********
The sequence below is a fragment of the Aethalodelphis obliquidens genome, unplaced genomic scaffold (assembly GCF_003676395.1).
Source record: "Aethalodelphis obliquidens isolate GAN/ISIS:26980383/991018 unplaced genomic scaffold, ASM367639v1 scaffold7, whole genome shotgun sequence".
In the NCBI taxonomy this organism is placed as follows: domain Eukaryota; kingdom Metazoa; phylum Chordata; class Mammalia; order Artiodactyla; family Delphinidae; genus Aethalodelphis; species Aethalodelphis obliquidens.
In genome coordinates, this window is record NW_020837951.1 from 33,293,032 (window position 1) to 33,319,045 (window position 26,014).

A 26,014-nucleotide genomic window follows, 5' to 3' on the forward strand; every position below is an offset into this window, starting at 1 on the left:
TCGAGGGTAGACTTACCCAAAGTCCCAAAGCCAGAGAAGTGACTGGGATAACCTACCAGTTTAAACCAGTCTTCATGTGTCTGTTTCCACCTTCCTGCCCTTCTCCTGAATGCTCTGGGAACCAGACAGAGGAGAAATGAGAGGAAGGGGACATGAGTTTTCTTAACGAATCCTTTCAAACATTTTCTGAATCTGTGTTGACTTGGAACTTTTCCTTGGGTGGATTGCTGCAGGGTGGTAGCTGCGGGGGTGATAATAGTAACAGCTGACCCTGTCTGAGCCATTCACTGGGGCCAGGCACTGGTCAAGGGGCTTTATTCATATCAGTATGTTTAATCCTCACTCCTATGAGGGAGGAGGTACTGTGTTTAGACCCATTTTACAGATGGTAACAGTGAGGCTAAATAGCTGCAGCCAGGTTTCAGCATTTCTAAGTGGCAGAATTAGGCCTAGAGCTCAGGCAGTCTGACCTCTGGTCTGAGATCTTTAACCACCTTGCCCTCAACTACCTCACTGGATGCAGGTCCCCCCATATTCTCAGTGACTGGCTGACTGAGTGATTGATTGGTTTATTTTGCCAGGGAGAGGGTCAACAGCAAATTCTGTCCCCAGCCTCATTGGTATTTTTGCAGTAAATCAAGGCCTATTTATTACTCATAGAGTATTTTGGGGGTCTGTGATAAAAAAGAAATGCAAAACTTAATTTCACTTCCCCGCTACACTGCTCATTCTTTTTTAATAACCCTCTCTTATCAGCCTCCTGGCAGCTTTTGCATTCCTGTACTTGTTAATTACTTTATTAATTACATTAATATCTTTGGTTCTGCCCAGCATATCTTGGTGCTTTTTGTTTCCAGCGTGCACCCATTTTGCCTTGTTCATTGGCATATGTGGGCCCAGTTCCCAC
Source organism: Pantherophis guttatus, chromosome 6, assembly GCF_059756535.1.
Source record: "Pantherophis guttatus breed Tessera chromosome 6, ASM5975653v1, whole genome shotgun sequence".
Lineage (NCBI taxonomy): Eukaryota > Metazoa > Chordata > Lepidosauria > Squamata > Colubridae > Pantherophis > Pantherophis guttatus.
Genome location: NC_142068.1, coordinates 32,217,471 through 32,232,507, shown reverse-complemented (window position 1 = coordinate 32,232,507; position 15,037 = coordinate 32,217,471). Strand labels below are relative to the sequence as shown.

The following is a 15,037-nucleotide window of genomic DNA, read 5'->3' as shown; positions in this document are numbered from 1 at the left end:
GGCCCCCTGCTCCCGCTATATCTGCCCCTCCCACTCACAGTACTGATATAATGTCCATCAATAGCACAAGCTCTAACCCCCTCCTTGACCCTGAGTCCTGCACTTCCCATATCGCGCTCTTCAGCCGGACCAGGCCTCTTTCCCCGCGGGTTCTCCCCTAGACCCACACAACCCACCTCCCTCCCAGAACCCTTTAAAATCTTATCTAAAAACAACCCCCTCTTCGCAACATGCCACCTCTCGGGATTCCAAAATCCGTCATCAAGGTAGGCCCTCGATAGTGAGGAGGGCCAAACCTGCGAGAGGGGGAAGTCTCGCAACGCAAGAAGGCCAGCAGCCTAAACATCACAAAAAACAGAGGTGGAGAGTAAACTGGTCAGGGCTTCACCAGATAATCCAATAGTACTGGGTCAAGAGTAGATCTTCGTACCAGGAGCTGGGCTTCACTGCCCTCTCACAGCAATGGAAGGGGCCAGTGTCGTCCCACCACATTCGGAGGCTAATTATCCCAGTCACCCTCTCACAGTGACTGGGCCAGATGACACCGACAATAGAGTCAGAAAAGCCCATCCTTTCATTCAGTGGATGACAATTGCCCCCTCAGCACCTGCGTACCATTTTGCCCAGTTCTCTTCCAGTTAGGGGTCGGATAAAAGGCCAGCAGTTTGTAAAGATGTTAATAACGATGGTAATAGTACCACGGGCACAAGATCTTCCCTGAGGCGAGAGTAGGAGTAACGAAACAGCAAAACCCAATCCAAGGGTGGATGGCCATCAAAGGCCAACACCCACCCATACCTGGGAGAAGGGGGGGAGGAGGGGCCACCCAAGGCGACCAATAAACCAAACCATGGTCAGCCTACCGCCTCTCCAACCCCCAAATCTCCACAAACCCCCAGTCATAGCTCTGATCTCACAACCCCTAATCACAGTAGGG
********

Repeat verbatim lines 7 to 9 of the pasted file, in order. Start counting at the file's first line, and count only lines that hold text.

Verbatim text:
Source organism: Pantherophis guttatus, chromosome 6, assembly GCF_059756535.1.
Source record: "Pantherophis guttatus breed Tessera chromosome 6, ASM5975653v1, whole genome shotgun sequence".
Lineage (NCBI taxonomy): Eukaryota > Metazoa > Chordata > Lepidosauria > Squamata > Colubridae > Pantherophis > Pantherophis guttatus.